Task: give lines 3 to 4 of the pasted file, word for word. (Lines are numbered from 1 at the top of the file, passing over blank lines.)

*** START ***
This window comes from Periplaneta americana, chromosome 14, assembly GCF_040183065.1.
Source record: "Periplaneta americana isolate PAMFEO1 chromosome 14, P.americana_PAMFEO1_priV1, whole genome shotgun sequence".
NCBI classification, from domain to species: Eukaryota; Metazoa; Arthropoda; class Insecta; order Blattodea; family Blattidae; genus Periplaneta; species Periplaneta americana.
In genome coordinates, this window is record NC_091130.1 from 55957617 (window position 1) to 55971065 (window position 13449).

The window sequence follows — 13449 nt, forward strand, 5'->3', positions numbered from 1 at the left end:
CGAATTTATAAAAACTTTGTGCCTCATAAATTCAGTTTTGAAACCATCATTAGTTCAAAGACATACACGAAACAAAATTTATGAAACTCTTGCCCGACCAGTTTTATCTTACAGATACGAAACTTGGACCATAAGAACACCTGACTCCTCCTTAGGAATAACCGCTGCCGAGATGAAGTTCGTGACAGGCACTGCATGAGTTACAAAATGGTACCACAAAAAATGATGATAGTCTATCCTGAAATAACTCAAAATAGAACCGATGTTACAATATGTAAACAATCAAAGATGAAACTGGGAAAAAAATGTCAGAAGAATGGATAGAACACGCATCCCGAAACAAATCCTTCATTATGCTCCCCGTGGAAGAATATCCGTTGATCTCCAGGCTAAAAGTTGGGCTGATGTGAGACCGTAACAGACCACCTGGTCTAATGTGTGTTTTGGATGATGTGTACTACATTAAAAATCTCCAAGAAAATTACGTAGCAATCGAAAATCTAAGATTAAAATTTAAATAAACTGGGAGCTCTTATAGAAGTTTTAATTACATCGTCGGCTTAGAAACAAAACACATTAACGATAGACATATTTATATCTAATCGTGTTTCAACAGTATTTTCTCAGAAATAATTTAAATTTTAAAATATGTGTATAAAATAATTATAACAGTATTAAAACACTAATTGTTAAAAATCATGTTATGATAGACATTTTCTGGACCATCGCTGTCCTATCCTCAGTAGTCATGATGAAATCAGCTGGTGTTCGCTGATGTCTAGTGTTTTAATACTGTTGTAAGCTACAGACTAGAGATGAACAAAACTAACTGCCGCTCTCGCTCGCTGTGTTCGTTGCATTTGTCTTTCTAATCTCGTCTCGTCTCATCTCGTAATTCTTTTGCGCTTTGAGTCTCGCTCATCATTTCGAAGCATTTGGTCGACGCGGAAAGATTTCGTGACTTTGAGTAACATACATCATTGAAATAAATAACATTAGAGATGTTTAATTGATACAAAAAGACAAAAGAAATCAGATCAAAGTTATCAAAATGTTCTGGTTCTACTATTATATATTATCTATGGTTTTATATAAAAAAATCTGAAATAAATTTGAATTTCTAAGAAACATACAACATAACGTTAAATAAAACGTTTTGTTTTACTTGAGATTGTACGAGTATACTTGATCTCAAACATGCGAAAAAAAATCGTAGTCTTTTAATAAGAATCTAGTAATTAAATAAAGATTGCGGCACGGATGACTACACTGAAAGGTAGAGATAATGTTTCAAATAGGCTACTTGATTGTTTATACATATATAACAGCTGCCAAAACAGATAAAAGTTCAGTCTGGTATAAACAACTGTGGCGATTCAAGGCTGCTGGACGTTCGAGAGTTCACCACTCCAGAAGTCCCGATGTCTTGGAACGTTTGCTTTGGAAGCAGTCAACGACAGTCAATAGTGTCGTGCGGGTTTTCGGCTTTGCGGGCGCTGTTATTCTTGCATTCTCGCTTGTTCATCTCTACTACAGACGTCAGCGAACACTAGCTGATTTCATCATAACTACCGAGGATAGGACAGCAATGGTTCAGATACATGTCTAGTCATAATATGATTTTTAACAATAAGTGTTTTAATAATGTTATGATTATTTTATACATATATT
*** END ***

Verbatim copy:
NCBI classification, from domain to species: Eukaryota; Metazoa; Arthropoda; class Insecta; order Blattodea; family Blattidae; genus Periplaneta; species Periplaneta americana.
In genome coordinates, this window is record NC_091130.1 from 55957617 (window position 1) to 55971065 (window position 13449).